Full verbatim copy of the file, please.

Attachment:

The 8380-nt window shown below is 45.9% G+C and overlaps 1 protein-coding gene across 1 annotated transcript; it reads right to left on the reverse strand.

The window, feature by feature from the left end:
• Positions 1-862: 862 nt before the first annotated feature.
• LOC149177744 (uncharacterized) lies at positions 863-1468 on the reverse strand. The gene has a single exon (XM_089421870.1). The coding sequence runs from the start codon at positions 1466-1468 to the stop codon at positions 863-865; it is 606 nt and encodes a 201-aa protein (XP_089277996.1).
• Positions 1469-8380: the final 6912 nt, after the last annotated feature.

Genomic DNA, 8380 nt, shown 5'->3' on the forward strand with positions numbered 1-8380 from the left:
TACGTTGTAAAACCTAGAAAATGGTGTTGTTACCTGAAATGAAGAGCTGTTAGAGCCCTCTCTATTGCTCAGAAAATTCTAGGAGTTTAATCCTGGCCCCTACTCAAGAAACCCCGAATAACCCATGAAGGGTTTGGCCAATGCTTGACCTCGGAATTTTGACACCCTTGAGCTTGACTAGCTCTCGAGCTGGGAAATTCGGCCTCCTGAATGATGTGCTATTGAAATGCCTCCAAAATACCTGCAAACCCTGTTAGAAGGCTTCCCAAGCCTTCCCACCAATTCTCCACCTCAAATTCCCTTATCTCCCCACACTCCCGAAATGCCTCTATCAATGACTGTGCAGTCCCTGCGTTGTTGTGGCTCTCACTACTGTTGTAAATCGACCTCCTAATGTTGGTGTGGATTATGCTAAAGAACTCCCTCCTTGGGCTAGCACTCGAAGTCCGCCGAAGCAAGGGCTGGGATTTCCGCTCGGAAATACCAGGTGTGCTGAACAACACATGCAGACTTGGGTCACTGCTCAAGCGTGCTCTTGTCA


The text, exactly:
The 8380-nt window shown below is 45.9% G+C and overlaps 1 protein-coding gene across 1 annotated transcript; it reads right to left on the reverse strand.

The window, feature by feature from the left end:
• Positions 1-862: 862 nt before the first annotated feature.
• LOC149177744 (uncharacterized) lies at positions 863-1468 on the reverse strand. The gene has a single exon (XM_089421870.1). The coding sequence runs from the start codon at positions 1466-1468 to the stop codon at positions 863-865; it is 606 nt and encodes a 201-aa protein (XP_089277996.1).
• Positions 1469-8380: the final 6912 nt, after the last annotated feature.

Genomic DNA, 8380 nt, shown 5'->3' on the forward strand with positions numbered 1-8380 from the left:
TACGTTGTAAAACCTAGAAAATGGTGTTGTTACCTGAAATGAAGAGCTGTTAGAGCCCTCTCTATTGCTCAGAAAATTCTAGGAGTTTAATCCTGGCCCCTACTCAAGAAACCCCGAATAACCCATGAAGGGTTTGGCCAATGCTTGACCTCGGAATTTTGACACCCTTGAGCTTGACTAGCTCTCGAGCTGGGAAATTCGGCCTCCTGAATGATGTGCTATTGAAATGCCTCCAAAATACCTGCAAACCCTGTTAGAAGGCTTCCCAAGCCTTCCCACCAATTCTCCACCTCAAATTCCCTTATCTCCCCACACTCCCGAAATGCCTCTATCAATGACTGTGCAGTCCCTGCGTTGTTGTGGCTCTCACTACTGTTGTAAATCGACCTCCTAATGTTGGTGTGGATTATGCTAAAGAACTCCCTCCTTGGGCTAGCACTCGAAGTCCGCCGAAGCAAGGGCTGGGATTTCCGCTCGGAAATACCAGGTGTGCTGAACAACACATGCAGACTTGGGTCACTGCTCAAGCGTGCTCTTGTCA